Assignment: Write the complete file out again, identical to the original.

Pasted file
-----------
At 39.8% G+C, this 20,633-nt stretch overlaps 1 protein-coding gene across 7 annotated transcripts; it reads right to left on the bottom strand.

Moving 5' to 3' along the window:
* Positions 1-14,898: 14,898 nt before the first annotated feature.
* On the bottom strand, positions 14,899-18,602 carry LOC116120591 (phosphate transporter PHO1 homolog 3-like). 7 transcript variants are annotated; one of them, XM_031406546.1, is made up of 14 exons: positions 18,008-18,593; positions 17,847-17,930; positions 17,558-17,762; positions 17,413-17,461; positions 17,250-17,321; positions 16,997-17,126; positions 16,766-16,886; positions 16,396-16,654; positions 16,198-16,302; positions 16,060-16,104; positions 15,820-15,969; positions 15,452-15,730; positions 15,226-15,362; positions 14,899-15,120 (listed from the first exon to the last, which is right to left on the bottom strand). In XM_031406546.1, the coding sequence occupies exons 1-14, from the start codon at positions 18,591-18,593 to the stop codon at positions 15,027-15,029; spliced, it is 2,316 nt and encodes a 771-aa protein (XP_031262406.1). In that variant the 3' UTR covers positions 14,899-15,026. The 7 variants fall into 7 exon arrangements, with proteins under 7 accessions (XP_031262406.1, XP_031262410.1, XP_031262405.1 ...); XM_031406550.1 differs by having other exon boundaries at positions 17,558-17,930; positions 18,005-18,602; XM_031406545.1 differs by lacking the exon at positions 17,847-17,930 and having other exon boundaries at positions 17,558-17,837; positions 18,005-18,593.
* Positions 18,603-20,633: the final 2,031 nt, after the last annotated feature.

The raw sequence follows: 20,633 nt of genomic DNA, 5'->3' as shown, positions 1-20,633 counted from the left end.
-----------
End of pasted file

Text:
At 39.8% G+C, this 20,633-nt stretch overlaps 1 protein-coding gene across 7 annotated transcripts; it reads right to left on the bottom strand.

Moving 5' to 3' along the window:
* Positions 1-14,898: 14,898 nt before the first annotated feature.
* On the bottom strand, positions 14,899-18,602 carry LOC116120591 (phosphate transporter PHO1 homolog 3-like). 7 transcript variants are annotated; one of them, XM_031406546.1, is made up of 14 exons: positions 18,008-18,593; positions 17,847-17,930; positions 17,558-17,762; positions 17,413-17,461; positions 17,250-17,321; positions 16,997-17,126; positions 16,766-16,886; positions 16,396-16,654; positions 16,198-16,302; positions 16,060-16,104; positions 15,820-15,969; positions 15,452-15,730; positions 15,226-15,362; positions 14,899-15,120 (listed from the first exon to the last, which is right to left on the bottom strand). In XM_031406546.1, the coding sequence occupies exons 1-14, from the start codon at positions 18,591-18,593 to the stop codon at positions 15,027-15,029; spliced, it is 2,316 nt and encodes a 771-aa protein (XP_031262406.1). In that variant the 3' UTR covers positions 14,899-15,026. The 7 variants fall into 7 exon arrangements, with proteins under 7 accessions (XP_031262406.1, XP_031262410.1, XP_031262405.1 ...); XM_031406550.1 differs by having other exon boundaries at positions 17,558-17,930; positions 18,005-18,602; XM_031406545.1 differs by lacking the exon at positions 17,847-17,930 and having other exon boundaries at positions 17,558-17,837; positions 18,005-18,593.
* Positions 18,603-20,633: the final 2,031 nt, after the last annotated feature.

The raw sequence follows: 20,633 nt of genomic DNA, 5'->3' as shown, positions 1-20,633 counted from the left end.